In a Senate vote this week, telecommunication giants AT&T, Verizon and Comcast will attempt to commercialize and thus control the internet. They want power to provide effective communication for those who pay them big bucks, leaving ineffective communication for the rest of us. They want to take regulatory powers from the FCC, threatening the free speech of those who oppose their liberal policies.
Call your Senator first thing Monday at 1-877-210-5351 (toll-free) or (202) 224-3121 and say: "Please support net neutrality and FCC powers to regulate the internet. Don't vote for the 'Resolution of Disapproval' against FCC control." If you don't know who is your Senator is the operator will take your zip code and route you to his/her office.
Here is a more detailed explanation of this threat to free speech:
Sen. Kerry Speaks Out for Net Neutrality
By Amy Kroin, November 4, 2011
Sen. John Kerry — a longtime Net Neutrality champion — today sent out a letter to his Senate colleagues urging them to vote "no" on an upcoming resolution of disapproval that would wreck our ability to communicate online.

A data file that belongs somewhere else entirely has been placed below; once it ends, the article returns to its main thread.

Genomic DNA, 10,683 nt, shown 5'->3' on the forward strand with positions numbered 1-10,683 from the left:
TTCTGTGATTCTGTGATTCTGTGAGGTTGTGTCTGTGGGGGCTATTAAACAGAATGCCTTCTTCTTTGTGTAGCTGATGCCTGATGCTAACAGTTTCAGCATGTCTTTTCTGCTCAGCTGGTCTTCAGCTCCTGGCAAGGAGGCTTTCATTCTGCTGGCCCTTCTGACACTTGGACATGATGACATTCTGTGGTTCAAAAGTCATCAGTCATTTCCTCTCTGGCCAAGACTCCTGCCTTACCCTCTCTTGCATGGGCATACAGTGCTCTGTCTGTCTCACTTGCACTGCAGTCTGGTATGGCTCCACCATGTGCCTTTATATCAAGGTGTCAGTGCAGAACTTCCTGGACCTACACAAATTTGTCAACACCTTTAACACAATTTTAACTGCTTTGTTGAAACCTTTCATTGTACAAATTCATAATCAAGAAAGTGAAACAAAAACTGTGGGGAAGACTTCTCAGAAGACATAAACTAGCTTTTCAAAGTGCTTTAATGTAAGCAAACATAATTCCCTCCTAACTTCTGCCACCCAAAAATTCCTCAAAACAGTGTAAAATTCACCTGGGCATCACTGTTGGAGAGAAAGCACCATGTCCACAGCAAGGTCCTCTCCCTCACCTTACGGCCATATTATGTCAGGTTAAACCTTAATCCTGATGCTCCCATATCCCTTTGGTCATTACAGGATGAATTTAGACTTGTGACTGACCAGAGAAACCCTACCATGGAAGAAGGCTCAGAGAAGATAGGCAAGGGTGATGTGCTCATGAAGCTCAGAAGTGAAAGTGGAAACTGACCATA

The resolution, expected to hit the Senate floor on Tuesday, would strip the FCC of its authority to regulate the Internet — and would hand that power to corporations like AT&T, Comcast and Verizon. These companies would be able to determine which sites go fast, which move at a snail's pace and which take what feels like forever to load. The resolution would also give companies the ability to favor their network services over their competitors'.
In his letter, Kerry debunks the argument that the Net Neutrality rules the FCC passed last December would stifle online economic innovation. "The network neutrality rules govern not the Internet," Kerry writes, "but rather the behavior of firms owning and operating the gateways to the Internet — the wires and airwaves that carry the information that connects you to everyone else on the Internet."
All of that would fly out the window if the Senate passes the resolution of disapproval. "If the rules are overturned," Kerry notes, "every innovator on the Internet will be exposed to the risk that before they innovate … they would have to ask 'Mother may I' to the companies that control access to the users on the other end of the line."
Tuesday's vote is expected to be a nail biter. Here's hoping that Kerry's fellow senators give his letter a serious read.
Rev. Ted Pike is director of the National Prayer Network, a Christian/conservative
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